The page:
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In Search of the Dingus: A Geographic Approach to The Maltese Falcon
AuthorCammarota, George V.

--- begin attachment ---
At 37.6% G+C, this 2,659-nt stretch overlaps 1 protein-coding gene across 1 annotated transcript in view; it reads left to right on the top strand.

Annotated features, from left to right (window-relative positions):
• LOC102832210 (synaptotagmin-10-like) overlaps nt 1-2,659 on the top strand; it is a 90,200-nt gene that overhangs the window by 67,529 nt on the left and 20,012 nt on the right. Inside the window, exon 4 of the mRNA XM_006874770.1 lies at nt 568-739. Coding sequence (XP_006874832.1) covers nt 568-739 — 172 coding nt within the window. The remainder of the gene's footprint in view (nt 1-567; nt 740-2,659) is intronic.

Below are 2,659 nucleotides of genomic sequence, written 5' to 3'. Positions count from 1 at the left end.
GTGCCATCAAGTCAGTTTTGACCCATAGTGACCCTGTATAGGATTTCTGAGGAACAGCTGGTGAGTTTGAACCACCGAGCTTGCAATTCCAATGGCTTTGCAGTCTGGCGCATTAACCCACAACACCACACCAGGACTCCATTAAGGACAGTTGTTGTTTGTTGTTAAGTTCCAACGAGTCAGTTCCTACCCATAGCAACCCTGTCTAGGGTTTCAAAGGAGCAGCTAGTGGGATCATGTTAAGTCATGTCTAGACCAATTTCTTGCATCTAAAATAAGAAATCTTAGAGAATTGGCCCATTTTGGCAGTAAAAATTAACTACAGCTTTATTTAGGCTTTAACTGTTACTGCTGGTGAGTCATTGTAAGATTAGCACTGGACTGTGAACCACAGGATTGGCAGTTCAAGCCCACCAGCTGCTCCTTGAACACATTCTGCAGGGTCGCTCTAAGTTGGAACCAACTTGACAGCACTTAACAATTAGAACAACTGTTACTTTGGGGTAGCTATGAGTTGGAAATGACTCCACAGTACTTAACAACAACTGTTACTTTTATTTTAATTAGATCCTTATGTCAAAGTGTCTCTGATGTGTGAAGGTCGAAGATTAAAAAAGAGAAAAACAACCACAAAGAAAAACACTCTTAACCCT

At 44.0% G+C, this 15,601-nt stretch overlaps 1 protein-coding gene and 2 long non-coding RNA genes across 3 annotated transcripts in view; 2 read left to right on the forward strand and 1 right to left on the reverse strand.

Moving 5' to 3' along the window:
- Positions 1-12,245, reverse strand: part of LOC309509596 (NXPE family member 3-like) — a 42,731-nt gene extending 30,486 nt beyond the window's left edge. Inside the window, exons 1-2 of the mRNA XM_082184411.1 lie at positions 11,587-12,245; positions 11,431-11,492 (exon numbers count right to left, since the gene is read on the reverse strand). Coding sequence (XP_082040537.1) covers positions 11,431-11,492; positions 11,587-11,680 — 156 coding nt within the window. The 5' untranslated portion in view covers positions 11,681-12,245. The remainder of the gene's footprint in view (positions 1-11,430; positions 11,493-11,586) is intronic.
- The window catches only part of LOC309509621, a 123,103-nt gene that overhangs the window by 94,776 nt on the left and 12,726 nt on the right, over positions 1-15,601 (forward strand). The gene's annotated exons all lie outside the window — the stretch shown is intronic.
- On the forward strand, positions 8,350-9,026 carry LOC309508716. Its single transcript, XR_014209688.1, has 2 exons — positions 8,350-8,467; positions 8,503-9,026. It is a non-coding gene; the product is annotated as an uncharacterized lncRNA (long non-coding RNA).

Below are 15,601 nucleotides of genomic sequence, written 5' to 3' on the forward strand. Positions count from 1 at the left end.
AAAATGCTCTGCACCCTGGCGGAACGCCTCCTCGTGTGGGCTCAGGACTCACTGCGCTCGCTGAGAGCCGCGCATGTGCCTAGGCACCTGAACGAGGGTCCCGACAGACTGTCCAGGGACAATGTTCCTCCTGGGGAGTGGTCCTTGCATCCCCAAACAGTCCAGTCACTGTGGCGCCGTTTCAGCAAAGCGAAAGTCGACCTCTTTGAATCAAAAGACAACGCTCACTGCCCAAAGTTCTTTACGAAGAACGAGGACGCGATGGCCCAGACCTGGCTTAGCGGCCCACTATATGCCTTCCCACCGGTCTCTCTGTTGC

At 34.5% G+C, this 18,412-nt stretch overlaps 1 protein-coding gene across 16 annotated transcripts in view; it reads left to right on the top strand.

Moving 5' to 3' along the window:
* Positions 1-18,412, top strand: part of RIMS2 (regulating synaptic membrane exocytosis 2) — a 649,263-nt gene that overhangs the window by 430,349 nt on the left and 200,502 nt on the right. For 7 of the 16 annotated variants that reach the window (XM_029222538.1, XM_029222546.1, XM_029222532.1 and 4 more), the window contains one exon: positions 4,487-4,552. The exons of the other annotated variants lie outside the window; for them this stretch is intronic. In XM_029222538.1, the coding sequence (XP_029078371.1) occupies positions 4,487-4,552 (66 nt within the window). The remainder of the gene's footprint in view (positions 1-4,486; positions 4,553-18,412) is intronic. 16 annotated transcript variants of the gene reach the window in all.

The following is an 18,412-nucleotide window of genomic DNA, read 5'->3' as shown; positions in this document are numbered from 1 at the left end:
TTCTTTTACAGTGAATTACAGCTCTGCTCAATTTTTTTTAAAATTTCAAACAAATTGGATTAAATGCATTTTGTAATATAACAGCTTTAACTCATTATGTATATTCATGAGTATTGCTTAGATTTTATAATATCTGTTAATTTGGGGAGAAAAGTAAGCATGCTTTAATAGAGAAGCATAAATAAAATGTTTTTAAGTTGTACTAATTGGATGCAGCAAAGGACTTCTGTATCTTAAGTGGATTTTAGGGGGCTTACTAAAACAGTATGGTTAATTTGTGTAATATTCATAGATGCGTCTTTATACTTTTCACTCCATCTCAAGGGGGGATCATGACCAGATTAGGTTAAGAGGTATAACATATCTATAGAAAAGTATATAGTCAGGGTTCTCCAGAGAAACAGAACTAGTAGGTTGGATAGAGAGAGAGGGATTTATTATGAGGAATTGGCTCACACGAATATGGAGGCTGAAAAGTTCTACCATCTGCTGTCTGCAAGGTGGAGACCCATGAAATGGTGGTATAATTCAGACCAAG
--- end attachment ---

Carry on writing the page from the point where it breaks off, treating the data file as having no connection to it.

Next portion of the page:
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<italic>The Maltese Falcon</italic> was serialized in <italic>Black Mask</italic> magazine in 1929 before Dashiell Hammett's story was published in book form on Valentine's Day of 1930. It ascended from hard-boiled yard to timeless classic in 1941, when director John Huston adapted the book to film. Later would come radio, comic strip, foreign translation, parody, and other versions of the story, and ultimately in 2005, recognition by the Library of Congress, in a ceremony celebrating the 75th anniversary of the book's publication. Simply put, <italic>The Maltese Falcon</italic> is a part of the American cultural landscape, a story that won't go away. I ask and answer two questions: 1) Why does <italic>The Maltese Falcon</italic> have cultural significance to the present day, and 2) How does geography help in gaining a better understanding of the story? This thesis views the content of <italic>The Maltese Falcon</italic> through three means: searching out primary source information by Hammett (of which there is little); scouring secondary source information about Hammett, including biographical information and interpretations of his work (of which there is much); and examining the broader history of the detective genre to place Hammett's work amid a break from tradition that helped gel the hard-boiled street-wise detective into world literature. The content of <italic>The Maltese Falcon</italic> will be examined through a geographic lens to explore this work that takes place as American cities were transformed through a period of economic, social, and urban turmoil. <italic>The Maltese Falcon</italic> is a geographic tale of place and culture, delivered as a unique yarn with an unforgettable style that forever links San Francisco to an historical artifact that Hammett's detective Sam Spade refers to, not altogether unlovingly, as the "dingus."